Designing the IZ4 Family of Spreading Codes for the NavIC L1 Signal [P. Vijay Kumar, ECE]

Global Navigation Satellite Systems (GNSS) employ periodic sequences having low correlation, termed as spreading codes, to carry out the satellite acquisition and ranging tasks necessary to provide accurate positioning, time, and velocity information to the user. The spreading codes employed have period related to the frequency, 10.23 MHz of the onboard atomic clock. In particular, operations in the L1 frequency band of two major GNSS systems, the Global Positioning System (GPS) and BeiDou Navigation Satellite System (BDS) employ spreading code having length 10230. In these two systems, the length 10230 is achieved by padding and truncating, respectively, a family of Weil sequences having period that is a prime number, either 10223 or 10243. As is well known, either truncation or padding leads in general, to a degradation in correlation performance. At IISc, in collaboration with ISRO Scientists Dileep Dharmappa of ISTRAC, ISRO, and Sugandh Mishra, SAC, ISRO we adopted a different approach and interleaved 5, Z4-linear sequences of period 2046 to achieve period 10230. The resultant design is termed as the Interleaved Z4-linear (IZ4) family of spreading codes. In terms of performance evaluation, the balance and even-correlation performance of the IZ4 family equals or improves upon the corresponding performance of the GPS and BDS signal sets. In particular, the new IZ4 family has maximum even cross-correlation value that is better by 4.4 dB, than that of the truncated or padded Weil sequences employed in these GPS and BDS systems. The sequence family also turns in comparable odd-correlation performance. The sequences can be generated using a simple, shift-register-based implementation. A joint IISc-ISRO Indian patent as well as an international PCT application on the novel IZ4 design, have been filed. ISRO will incorporate the IZ4 family of spreading codes in the new civilian L1 signal of NavIC (Navigation with Indian Constellation).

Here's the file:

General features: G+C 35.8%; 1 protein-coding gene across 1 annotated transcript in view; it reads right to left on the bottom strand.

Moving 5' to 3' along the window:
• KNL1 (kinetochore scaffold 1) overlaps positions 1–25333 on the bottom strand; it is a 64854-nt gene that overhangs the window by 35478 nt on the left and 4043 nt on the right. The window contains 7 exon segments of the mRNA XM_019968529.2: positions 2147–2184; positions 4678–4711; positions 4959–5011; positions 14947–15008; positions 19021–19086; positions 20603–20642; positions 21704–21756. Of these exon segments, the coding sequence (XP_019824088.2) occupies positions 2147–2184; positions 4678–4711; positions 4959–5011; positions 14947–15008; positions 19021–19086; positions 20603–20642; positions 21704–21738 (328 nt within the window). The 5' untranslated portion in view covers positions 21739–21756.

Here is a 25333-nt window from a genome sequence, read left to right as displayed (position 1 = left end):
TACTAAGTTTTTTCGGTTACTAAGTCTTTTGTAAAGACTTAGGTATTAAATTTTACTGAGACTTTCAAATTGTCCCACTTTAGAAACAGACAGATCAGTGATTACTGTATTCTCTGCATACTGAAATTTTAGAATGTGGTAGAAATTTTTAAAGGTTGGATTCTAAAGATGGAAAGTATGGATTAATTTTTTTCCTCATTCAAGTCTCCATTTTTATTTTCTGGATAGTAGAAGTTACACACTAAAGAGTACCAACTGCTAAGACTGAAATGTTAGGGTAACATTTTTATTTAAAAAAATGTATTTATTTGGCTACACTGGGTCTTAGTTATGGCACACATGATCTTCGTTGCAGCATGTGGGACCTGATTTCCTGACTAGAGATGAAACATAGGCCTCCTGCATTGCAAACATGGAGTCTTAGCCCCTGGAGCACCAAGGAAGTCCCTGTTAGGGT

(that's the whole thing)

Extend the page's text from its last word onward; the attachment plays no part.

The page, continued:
Acknowledgement: This work could not have been accomplished without the strong encouragement and support contributed by senior administration and faculty within IISc and senior administration and scientists within ISRO.

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